Patheos answers the question:

How Does Karma Work in Buddhism?

Buddha Candlelight

The Buddhist concept of karma has entered the English lexicon in recent decades, and its use has exploded. People use it in casual conversation, and it’s a popular and convenient term for that proverb that says, “what goes around comes around,” i.e., people get what they deserve. Karma is the Sanskrit word for “action” or “doing” and is an integral part of many East Asian and Southeast Asian religions such as Buddhism, Hinduism, and Jainism. In these religions, karma is the consequences of actions, but it is more than the basic sense of cause and effect. In Buddhism, karma is a moral natural law that, like gravity, operates with or without awareness of it. Karma is not fate or predetermination, both of which suggest that there is nothing the individual can do to change things. In Buddhism, change is always possible. Each life bears the karmic results of earlier lives, yet the actions of each life can make future lives better or worse.

Each bad action creates bad consequences, but those consequences might be experienced in the short-term or through multiple lives. Karma accumulates through many reincarnations, and yet from a Buddhist perspective karma can be changed. The karma people build up in this life may not catch up to them during this life; it may not even affect them in their next life. Nevertheless, each person determines his or her own realities. Those experiencing bad karmic consequences from unknown pasts can contribute to better futures by seeking enlightenment and doing good. One such way of changing karma is to gain merit through studying the dharma, supporting Buddhist monasteries, practicing meditation, taking vows, or, in some cultures, going on a pilgrimage to various Buddhist shrines.

Someone who has lived a good life or accumulated merit will be reborn into a good situation, perhaps into a higher social position, into greater wealth, into a safer home situation, or a life with fewer hardships and challenges. On the other hand, a person who lived a life of greed and cruelty could be reborn with severe health challenges, into lower social or economic conditions, or as one even more trapped in the bad habits developed in earlier lives.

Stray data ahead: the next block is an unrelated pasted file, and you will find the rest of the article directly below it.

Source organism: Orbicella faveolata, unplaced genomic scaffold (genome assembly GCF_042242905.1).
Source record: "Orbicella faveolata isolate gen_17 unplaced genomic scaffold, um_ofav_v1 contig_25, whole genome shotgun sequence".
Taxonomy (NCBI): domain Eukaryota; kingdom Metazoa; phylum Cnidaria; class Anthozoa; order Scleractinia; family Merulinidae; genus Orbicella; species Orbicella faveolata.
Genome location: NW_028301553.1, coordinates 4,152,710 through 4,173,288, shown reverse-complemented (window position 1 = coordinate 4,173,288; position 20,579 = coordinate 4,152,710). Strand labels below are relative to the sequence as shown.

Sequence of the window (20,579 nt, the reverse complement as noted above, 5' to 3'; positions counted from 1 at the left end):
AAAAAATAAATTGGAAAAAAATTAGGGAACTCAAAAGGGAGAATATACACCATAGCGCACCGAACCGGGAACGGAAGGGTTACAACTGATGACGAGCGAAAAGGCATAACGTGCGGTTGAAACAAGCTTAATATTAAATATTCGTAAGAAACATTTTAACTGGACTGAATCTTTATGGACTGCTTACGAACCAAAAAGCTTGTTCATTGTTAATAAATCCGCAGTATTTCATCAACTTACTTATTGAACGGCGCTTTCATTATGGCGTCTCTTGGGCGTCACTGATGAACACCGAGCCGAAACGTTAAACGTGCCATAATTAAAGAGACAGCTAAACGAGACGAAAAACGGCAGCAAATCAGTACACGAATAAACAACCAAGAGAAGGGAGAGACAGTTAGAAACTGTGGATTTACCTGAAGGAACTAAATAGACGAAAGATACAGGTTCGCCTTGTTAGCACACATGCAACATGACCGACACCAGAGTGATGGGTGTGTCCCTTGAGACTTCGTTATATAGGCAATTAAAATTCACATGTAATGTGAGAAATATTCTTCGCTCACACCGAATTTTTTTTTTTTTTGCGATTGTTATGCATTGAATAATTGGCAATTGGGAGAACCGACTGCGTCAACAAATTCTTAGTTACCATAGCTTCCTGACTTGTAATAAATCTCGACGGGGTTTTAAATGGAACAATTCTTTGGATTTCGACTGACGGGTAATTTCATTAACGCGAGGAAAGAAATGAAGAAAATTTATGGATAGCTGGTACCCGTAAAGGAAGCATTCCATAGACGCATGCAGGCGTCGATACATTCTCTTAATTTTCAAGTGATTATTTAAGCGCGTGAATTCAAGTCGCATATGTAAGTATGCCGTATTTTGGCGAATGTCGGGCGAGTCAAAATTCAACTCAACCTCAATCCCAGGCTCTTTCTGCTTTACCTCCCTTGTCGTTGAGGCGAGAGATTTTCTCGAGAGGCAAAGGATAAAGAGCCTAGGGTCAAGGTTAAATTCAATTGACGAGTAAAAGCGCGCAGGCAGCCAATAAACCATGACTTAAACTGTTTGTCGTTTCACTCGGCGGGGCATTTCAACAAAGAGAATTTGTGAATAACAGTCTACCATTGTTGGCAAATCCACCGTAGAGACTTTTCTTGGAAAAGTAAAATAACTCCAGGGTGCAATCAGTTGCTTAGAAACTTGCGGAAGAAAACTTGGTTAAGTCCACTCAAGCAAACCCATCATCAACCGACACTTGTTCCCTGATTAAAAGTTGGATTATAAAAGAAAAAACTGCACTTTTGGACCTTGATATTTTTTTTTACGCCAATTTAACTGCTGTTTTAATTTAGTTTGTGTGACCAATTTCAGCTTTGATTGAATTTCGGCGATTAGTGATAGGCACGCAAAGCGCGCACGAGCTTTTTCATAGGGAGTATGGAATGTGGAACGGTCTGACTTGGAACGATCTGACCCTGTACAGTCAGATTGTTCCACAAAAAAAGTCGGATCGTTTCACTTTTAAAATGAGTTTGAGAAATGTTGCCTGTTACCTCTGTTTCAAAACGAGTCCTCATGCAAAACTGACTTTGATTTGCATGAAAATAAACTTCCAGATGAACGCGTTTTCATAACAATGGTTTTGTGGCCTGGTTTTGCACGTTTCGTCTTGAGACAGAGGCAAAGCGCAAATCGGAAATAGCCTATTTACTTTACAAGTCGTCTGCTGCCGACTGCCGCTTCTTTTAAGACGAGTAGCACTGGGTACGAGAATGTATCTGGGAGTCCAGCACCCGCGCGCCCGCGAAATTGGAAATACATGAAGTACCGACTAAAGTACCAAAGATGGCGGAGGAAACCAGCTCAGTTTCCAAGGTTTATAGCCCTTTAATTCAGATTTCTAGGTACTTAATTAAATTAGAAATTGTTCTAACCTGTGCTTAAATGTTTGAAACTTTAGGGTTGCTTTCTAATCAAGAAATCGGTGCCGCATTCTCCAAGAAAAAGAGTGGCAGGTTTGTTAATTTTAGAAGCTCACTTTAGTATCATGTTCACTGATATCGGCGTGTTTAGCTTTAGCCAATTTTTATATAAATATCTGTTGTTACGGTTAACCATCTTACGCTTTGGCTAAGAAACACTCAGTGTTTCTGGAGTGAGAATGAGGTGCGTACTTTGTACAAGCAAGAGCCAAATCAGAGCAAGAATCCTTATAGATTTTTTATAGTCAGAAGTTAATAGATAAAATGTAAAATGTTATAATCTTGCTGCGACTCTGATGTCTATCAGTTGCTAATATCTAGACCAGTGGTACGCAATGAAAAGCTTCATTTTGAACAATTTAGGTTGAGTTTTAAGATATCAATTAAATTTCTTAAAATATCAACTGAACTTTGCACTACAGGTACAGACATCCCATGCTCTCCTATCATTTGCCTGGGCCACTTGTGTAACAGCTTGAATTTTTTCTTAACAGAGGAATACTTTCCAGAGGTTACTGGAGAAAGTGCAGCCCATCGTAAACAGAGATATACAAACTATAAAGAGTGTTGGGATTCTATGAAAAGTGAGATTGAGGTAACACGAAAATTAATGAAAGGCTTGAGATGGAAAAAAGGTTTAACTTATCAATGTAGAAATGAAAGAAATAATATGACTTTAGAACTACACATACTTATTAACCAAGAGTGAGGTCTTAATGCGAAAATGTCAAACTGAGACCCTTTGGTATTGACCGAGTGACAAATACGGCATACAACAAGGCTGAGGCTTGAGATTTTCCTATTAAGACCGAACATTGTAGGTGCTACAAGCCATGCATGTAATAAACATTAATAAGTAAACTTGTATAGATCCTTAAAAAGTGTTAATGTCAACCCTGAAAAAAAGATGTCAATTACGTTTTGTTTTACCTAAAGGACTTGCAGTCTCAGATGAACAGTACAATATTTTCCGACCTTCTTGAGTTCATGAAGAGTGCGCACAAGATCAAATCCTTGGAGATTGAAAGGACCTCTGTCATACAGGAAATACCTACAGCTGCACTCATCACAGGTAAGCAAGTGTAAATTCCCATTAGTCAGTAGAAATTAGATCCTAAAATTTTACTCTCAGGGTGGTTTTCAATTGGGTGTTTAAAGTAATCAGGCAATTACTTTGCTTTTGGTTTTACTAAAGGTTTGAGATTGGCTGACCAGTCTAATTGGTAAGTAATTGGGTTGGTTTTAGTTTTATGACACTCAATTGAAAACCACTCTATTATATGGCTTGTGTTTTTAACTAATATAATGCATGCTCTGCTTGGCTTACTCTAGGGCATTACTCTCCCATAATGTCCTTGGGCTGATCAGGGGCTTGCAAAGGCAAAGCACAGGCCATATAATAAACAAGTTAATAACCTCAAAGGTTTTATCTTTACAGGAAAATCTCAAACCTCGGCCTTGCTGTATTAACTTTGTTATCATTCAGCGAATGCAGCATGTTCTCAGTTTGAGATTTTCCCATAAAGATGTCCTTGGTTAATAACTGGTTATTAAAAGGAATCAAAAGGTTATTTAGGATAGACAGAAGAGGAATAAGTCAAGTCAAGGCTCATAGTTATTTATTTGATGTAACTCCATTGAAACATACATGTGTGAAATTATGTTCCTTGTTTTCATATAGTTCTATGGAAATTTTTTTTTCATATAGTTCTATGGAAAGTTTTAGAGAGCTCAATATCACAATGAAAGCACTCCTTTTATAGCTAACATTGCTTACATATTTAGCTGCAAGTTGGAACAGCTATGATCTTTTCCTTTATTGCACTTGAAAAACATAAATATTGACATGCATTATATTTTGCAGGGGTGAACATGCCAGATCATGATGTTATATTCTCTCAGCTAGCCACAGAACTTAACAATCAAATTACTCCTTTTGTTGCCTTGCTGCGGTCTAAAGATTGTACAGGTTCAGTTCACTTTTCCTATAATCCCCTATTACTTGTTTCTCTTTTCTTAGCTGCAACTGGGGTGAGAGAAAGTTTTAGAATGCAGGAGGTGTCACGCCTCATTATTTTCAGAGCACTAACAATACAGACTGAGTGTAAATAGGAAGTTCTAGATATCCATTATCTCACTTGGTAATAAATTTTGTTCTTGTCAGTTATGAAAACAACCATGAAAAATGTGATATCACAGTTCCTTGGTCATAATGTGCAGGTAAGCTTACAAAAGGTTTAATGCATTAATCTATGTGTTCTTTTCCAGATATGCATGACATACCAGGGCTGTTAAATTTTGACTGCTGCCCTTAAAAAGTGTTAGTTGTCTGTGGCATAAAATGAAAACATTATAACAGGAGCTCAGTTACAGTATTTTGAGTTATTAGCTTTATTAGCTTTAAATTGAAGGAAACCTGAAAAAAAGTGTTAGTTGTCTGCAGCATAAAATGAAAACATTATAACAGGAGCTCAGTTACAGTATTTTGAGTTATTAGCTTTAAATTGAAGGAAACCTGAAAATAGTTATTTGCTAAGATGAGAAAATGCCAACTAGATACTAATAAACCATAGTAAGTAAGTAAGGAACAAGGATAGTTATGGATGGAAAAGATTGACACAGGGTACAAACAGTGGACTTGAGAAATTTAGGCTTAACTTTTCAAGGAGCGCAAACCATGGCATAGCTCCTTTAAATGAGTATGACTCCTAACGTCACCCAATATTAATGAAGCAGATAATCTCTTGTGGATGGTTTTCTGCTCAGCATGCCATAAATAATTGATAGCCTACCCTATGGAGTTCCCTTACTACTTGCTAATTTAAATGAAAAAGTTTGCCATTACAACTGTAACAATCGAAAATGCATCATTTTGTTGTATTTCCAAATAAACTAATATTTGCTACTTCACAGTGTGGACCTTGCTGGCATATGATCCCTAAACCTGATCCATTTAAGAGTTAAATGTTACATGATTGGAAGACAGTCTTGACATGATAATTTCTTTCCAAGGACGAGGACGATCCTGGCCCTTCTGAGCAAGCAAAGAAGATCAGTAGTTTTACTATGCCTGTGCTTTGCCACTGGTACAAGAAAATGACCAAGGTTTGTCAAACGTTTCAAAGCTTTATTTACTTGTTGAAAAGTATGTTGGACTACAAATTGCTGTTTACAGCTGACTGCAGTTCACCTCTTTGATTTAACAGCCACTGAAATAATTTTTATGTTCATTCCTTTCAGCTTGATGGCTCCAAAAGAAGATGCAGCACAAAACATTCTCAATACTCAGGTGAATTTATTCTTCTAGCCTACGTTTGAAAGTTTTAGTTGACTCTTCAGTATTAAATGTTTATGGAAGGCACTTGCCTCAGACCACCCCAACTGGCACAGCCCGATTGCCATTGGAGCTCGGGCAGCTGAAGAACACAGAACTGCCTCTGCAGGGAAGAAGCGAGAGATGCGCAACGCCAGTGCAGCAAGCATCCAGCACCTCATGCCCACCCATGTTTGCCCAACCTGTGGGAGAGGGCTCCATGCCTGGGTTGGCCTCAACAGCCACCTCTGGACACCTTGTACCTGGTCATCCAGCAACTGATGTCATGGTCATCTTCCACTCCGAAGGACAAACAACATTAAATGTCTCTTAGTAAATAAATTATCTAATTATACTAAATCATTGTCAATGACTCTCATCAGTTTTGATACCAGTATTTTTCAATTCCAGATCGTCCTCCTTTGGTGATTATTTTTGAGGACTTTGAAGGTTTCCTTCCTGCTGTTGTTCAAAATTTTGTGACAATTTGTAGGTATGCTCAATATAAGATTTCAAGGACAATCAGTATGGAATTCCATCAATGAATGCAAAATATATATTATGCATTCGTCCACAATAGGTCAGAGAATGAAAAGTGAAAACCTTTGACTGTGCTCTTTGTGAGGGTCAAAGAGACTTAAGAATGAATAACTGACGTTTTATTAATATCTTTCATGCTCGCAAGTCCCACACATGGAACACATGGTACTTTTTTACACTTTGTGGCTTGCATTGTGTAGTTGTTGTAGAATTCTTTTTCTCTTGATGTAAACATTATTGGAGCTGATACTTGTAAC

Some Buddhist traditions teach that there are realms of existence. Some of these realms are the existences of gods or demi-gods, while others are the existences of beasts or hungry ghosts. These terms merely represent experiential states. For example, those who are reborn as gods experience an easy life, full of riches and power and status. This is not necessarily good, however, because such people rarely achieve enlightenment. Their preoccupations with pleasures keep them from seeking the dharma or achieving merit, and when they die, they have no good karma to prevent a more unfortunate reincarnation. On the other hand, some are reborn as hungry ghosts, suffering constant cravings and dissatisfactions. They, too, find the pursuit of enlightenment difficult. The best rebirth is that of a human—fully vulnerable to suffering, but also capable of acquiring good karma, gaining merit, and seeking enlightenment.

There is some debate in different Buddhist traditions as to what happens to a person’s built-up karma once enlightenment is achieved. Some argue any remaining karma simply disappears. Others claim that when a person achieves enlightenment, they cease to create any karma whatsoever, since it is karma—both good and bad—that keeps a person trapped in samsara, the cycle of rebirth. Instead, an enlightened being lives out long enough to play out any remaining karma, and upon death, he or she achieves nirvana—complete liberation from the cycles of death and rebirth.

Read more about Buddhist concepts of karma and merit here.

3/7/2023 2:28:04 AM
About About Kathleen Mulhern, PH.D.
Kathleen Mulhern is a writer, editor, historian, speaker, and professor. She teaches courses in world history, European history, and history of Christianity. She has taught at Colorado School of Mines and Regis University, and is currently an adjunct professor at Denver Seminary in the areas of Church History and Spiritual Formation. Kathleen graduated with a B.A. from Wheaton College, earned an M.A. in French Literature from the University of Denver, an M.A. degree in Church History from Denver Seminary, and a Ph.D. in History from the University of Colorado.